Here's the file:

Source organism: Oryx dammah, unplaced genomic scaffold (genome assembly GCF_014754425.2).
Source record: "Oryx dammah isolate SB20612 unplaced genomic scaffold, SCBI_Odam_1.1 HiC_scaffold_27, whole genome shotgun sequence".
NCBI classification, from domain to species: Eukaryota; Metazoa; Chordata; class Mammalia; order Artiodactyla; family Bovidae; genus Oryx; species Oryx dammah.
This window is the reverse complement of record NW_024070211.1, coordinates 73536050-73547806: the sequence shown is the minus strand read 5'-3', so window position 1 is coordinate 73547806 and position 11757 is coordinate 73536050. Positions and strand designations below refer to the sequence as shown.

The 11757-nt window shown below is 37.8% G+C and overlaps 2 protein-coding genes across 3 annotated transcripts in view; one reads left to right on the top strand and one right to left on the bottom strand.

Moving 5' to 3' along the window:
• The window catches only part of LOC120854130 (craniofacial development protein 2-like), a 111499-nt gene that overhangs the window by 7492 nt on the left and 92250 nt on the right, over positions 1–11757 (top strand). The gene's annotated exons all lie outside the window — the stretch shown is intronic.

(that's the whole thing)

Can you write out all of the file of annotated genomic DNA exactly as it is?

Source organism: Oryx dammah, unplaced genomic scaffold (genome assembly GCF_014754425.2).
Source record: "Oryx dammah isolate SB20612 unplaced genomic scaffold, SCBI_Odam_1.1 HiC_scaffold_27, whole genome shotgun sequence".
NCBI classification, from domain to species: Eukaryota; Metazoa; Chordata; class Mammalia; order Artiodactyla; family Bovidae; genus Oryx; species Oryx dammah.
This window is the reverse complement of record NW_024070211.1, coordinates 73536050-73547806: the sequence shown is the minus strand read 5'-3', so window position 1 is coordinate 73547806 and position 11757 is coordinate 73536050. Positions and strand designations below refer to the sequence as shown.

The 11757-nt window shown below is 37.8% G+C and overlaps 2 protein-coding genes across 3 annotated transcripts in view; one reads left to right on the top strand and one right to left on the bottom strand.

Moving 5' to 3' along the window:
• The window catches only part of LOC120854130 (craniofacial development protein 2-like), a 111499-nt gene that overhangs the window by 7492 nt on the left and 92250 nt on the right, over positions 1–11757 (top strand). The gene's annotated exons all lie outside the window — the stretch shown is intronic.